Intratumoural injection of an unsealed beta-emitting radionuclide is a new technique for the local control of tumours that has the advantage of delivering a higher radiation dose to tumour while minimising radiation hazard to the surrounding normal tissues. In this study, therapeutic effect, morphological alterations and biological responses to the high-dose continuous irradiation delivered using this new technique were evaluated in an animal model with B16 melanoma. For evaluation of the therapeutic effect, 92 C57BL/6 mice with B16 melanoma were divided into four groups. In each group, intratumoural injections were performed when the tumour measured approximately 1 cm along its long axis. Group 1 (n=25) received 0.3 ml of normal saline, group 2 (n=15) 37 MBq of carrier-free holmium-166 in 0.3 ml saline, group 3 (n=27) 185 MBq of 166Ho in 0.3 ml saline and group 4 (n=25) 185 MBq of 166Ho in 0.5 ml saline. In addition, another 30 mice were used for morphological and biological analysis of the radiation effect. These 30 mice were injected with 185 MBq of 166Ho in 0.3 ml saline, and five were sacrificed at each of the following six time points: before injection and 1, 2, 3, 6 and 14 days post injection. Haematoxylin-eosin (H&E) staining, immunohistochemical analysis for p53, p21, PCNA and cyclin D1, terminal deoxynucleotidyl transferase-mediated deoxyuridine triphosphate nick end labelling (TUNEL) staining, reverse transcription-polymerase chain reaction (RT-PCR) and flow cytometry were performed. For visual side-by-side comparison, melanoma cells were inoculated bilaterally into the back of ten additional mice, and 185 MBq of166Ho in 0.3 ml of saline or an equal volume of normal saline was injected separately into the bilateral tumours. Nine days after inoculation of melanoma cells, mean tumour volume reached 492.5-631.9 mm3. Tumours of the control group (group 1) showed rapid growth, and the mean tumour volume reached approximately 30 times the original volume. None of the control group lived for more than 16 days following the injection of normal saline. On the other hand, mean tumour volume of the treated groups showed a gradual decrease, and 67%-74% of the treated animals were alive when all the control animals had died. The median survival of the control group was 9 days following injection, whereas it was 29 days in group 2, 33 days in group 3 and 33 days in group 4. The survival rate of group 3 was higher than that of groups 2 and 4, but statistical significance was not observed. H&E stain of the tumours demonstrated central necrosis and peripheral residual cells with progressive cytoplasmic and nuclear swelling without apoptotic features. Expression of proteins and mRNAs of p53 and bax increased until 3 days, as compared with 48 h for p21; thereafter, the expression gradually decreased. TUNEL-positive nuclei could be seen from 2 days until 2 weeks after treatment. Flow cytometry did not demonstrate an increase in apoptotic features as compared with the control animals. In conclusion, intratumoural injection of the unsealed beta-emitting radionuclide 166Ho appears to be a promising alternative radiotherapeutic modality for the local control of malignant melanoma. The main cell death mechanisms with this technique seem to be radiation-induced central necrosis and peripheral growth arrest or secondary necrosis of tumour cells, rather than apoptosis.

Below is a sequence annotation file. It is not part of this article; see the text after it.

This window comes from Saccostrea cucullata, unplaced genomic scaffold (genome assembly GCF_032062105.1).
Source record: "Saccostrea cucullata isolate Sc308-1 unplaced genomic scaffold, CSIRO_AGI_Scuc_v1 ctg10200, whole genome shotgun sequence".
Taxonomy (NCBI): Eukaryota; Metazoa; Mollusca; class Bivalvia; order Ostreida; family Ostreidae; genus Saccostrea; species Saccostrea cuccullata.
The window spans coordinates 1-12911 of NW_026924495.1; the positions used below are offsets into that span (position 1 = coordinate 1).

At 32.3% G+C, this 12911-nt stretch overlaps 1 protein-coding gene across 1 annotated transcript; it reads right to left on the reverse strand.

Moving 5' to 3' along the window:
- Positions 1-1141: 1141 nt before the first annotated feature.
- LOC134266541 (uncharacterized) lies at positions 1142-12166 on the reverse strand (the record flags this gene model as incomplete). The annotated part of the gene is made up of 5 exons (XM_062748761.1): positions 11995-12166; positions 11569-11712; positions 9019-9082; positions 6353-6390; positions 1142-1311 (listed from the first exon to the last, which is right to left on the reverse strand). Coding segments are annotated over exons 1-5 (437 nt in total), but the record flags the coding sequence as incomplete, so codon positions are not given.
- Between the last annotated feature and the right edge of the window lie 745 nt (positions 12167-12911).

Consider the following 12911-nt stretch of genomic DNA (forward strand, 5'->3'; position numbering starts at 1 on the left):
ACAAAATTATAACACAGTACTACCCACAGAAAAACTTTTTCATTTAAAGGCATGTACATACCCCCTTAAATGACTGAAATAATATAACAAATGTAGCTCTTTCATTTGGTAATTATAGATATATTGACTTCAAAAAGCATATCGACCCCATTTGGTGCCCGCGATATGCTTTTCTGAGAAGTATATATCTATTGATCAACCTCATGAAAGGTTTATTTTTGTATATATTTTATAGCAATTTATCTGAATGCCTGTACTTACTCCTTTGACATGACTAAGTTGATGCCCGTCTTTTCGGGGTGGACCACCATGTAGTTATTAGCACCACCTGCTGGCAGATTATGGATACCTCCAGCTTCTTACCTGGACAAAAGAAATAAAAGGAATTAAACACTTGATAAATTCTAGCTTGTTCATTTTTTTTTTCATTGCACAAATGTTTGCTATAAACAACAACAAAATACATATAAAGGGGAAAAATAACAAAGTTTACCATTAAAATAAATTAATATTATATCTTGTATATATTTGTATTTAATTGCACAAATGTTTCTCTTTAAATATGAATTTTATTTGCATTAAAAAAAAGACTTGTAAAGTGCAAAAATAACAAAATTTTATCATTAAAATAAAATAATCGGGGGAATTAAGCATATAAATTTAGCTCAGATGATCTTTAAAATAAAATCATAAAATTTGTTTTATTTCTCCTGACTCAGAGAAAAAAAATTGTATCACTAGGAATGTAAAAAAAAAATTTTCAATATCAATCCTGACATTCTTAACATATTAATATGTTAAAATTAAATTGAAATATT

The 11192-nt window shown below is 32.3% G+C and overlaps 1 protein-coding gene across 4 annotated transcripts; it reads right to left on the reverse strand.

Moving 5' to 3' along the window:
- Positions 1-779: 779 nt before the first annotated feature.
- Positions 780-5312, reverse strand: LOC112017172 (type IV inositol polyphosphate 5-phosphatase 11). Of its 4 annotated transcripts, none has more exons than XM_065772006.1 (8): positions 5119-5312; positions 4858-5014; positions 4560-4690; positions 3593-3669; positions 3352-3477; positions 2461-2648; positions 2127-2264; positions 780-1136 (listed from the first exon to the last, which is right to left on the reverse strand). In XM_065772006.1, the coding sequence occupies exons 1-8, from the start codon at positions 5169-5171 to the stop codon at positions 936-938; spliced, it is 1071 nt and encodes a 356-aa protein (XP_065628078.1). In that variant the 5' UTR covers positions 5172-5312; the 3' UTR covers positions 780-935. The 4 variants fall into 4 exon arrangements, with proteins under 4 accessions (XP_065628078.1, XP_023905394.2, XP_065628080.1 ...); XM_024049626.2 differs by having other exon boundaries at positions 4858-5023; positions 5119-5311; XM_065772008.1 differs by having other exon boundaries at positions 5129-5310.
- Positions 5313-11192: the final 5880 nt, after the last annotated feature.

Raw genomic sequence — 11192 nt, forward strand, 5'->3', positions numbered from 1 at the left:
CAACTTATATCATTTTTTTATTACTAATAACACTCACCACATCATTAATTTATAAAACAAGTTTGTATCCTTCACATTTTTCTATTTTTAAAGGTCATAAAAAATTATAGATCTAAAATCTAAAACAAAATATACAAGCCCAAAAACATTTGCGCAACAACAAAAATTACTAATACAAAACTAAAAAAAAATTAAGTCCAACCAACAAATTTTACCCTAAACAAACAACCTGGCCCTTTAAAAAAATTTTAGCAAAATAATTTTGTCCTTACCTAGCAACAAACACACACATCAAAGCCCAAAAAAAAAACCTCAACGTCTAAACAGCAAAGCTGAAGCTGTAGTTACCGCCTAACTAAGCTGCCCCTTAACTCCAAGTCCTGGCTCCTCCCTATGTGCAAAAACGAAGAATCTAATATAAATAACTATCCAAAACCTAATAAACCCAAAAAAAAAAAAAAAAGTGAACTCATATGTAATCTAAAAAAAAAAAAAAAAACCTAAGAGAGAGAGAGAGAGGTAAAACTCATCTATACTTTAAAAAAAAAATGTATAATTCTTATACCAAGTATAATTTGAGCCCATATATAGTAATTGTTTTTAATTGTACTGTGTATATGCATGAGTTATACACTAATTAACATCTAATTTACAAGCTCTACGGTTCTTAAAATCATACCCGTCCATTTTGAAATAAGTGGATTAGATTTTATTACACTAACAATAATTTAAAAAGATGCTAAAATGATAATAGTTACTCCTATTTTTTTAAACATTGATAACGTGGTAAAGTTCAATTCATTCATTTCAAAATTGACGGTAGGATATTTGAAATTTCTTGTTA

All Science Journal Classification (ASJC) codes
- Radiology Nuclear Medicine and imaging